is the unique parameter in shiftable appliance because these

appliances can be interruptible during its length of use. For

elastic appliances, the parameters are αa,βaand ρain kWh

are shown in table. III.

TABLE II: Parameters of Shiftable Appliances

Appliances αa

(hours)

βa

(hours)

ϕa

(hours)

ρa

(kWh)

Washing machine 8 16 5 0.78

Dish washer 7 12 5 3.60

Clothes dyer 6 18 5 4.40

TABLE III: Parameters of Elastic Appliances

Appliances αa

(hours)

βa

(hours)

ρa

(kWh)

Air conditioner 6 24 1.44

Refrigerator 6 24 0.73

Water heater 6 24 4.45

Space heater 6 24 1.50

TABLE IV: ACO parametric list

Parameters Values

Ant quantity 10

Pheromone intensity factor 2

Visibility intensity factor 6

Evaporation rate 5

Trail decay factor 0.5

Stopping criteria Max. iteration

Max. iteration 600

Simulation parameters of ACO-EMC are given in table. IV,

respectively.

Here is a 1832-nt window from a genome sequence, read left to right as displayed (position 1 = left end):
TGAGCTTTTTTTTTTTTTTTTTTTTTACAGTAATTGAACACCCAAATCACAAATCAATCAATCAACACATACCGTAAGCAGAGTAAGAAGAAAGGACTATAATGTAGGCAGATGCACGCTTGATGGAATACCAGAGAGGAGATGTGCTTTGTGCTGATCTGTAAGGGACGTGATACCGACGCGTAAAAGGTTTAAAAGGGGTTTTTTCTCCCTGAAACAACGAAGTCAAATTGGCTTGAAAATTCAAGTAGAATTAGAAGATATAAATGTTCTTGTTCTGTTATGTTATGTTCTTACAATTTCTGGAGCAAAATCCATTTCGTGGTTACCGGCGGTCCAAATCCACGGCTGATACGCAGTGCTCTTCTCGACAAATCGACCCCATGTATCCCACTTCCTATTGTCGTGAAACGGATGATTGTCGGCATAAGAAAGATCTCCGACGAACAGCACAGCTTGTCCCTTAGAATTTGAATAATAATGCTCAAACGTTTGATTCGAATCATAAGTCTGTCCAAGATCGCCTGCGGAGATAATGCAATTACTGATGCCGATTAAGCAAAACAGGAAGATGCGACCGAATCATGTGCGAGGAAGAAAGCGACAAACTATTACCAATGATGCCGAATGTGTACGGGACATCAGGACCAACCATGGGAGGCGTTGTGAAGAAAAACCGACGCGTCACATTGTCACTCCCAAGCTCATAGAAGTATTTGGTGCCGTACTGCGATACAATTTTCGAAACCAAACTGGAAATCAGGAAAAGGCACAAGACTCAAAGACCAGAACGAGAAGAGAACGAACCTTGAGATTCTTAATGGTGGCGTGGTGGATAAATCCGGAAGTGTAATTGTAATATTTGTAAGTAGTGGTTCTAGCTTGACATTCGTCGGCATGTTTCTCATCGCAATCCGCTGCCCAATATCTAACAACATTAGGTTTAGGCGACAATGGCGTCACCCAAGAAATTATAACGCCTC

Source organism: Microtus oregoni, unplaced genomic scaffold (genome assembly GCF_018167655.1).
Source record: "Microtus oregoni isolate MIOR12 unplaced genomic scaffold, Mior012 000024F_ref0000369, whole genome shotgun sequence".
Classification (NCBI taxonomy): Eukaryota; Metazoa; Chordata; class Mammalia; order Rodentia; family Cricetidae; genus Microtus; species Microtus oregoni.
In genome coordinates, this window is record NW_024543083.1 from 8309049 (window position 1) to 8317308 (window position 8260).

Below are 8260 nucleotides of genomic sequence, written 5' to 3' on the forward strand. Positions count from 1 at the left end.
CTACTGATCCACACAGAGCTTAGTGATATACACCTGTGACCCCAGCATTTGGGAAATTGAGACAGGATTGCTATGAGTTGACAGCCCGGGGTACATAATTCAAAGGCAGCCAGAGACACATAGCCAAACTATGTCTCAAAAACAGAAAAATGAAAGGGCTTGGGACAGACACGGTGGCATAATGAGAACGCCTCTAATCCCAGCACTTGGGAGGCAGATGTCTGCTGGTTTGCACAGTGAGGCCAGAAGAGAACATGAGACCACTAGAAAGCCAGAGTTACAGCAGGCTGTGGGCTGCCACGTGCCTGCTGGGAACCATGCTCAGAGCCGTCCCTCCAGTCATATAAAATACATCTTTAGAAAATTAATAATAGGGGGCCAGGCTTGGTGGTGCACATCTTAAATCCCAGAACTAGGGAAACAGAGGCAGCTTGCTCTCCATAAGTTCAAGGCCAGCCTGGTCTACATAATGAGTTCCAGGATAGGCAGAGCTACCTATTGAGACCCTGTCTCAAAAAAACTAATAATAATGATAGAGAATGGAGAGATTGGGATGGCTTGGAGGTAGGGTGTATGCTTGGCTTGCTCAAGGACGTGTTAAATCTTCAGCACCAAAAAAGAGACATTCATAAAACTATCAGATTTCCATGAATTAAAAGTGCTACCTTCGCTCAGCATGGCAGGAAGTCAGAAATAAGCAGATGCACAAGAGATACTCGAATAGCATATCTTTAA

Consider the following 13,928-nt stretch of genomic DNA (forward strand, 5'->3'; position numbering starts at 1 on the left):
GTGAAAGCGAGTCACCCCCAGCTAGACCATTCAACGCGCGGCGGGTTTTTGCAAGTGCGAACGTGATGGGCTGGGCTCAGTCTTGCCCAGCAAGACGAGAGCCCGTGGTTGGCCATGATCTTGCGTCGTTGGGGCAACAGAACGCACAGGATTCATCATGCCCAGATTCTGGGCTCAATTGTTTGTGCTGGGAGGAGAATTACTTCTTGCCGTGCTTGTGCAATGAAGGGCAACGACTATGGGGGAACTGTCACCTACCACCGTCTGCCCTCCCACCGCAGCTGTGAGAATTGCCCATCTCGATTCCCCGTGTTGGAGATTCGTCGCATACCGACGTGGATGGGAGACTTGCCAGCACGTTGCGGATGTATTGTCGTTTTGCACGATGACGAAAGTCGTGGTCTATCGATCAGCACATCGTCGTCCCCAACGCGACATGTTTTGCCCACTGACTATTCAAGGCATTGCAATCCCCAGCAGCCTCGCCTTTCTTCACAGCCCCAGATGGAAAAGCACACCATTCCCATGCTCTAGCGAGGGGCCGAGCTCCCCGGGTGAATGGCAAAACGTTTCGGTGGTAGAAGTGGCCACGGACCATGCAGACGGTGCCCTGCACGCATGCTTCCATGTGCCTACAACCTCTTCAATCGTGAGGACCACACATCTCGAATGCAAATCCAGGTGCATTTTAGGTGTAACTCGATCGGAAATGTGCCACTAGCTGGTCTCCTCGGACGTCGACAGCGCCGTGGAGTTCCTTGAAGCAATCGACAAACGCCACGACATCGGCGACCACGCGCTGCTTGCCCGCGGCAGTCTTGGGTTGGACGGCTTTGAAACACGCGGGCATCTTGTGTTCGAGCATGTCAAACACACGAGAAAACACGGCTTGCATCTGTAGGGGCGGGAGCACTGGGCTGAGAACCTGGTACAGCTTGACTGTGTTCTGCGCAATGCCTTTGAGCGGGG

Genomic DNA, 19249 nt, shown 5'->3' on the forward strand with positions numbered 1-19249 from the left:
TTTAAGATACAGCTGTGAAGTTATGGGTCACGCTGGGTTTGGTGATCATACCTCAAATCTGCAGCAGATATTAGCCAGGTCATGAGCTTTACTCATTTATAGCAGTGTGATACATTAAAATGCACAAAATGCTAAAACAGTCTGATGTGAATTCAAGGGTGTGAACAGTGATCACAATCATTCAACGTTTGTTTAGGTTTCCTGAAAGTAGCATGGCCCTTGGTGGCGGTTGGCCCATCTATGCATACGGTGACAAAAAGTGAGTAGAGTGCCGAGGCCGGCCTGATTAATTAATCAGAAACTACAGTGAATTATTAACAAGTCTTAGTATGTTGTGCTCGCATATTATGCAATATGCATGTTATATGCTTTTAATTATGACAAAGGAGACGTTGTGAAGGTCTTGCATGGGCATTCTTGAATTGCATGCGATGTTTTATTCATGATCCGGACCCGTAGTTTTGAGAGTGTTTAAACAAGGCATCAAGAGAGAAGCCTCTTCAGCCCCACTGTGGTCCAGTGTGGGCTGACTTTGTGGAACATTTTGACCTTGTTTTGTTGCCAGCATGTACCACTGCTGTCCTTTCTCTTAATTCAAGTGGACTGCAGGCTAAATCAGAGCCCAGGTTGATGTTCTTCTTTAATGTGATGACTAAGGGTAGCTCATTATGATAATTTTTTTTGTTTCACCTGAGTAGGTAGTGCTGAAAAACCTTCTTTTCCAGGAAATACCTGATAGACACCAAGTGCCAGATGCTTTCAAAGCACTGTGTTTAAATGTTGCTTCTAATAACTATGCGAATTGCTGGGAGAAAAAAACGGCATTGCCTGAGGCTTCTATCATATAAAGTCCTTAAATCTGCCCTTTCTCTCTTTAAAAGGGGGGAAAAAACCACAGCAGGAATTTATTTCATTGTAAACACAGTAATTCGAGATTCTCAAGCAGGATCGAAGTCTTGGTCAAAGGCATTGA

A. Electricity bill reduction

The maximum value of electricity bill in unscheduled model

is 266.3492 cent as shown in ﬁg. 3. It is reduced to 114.2536

cent in ACO-EMC. During peak hours (16-22), sufﬁcient

electricity cost reduction is shown for the designed ACO-EMC

model. ACO-EMC acts more effectively than the unscheduled-

EMC BPSO-EMC in achieving our designed objective of

electricity cost reduction due to its characteristics of local and

global exploration.

Fig. 3: Electricity bill (cent)

B. PAR

Performance of the designed model (ACO-EMC) with re-

spect to PAR reduction is shown in ﬁg. 4. It shows that PAR

is signiﬁcantly reduced for ACO-EMC as compared to the

unscheduled case because these are designed to avoid peak

formation in any hour of a day. Results prove that our proposed

model effectively tackle the peak formation problem. PAR

curves for ACO-EMC describe that power consumption of

appliances is optimally distributed in 24 hours without creating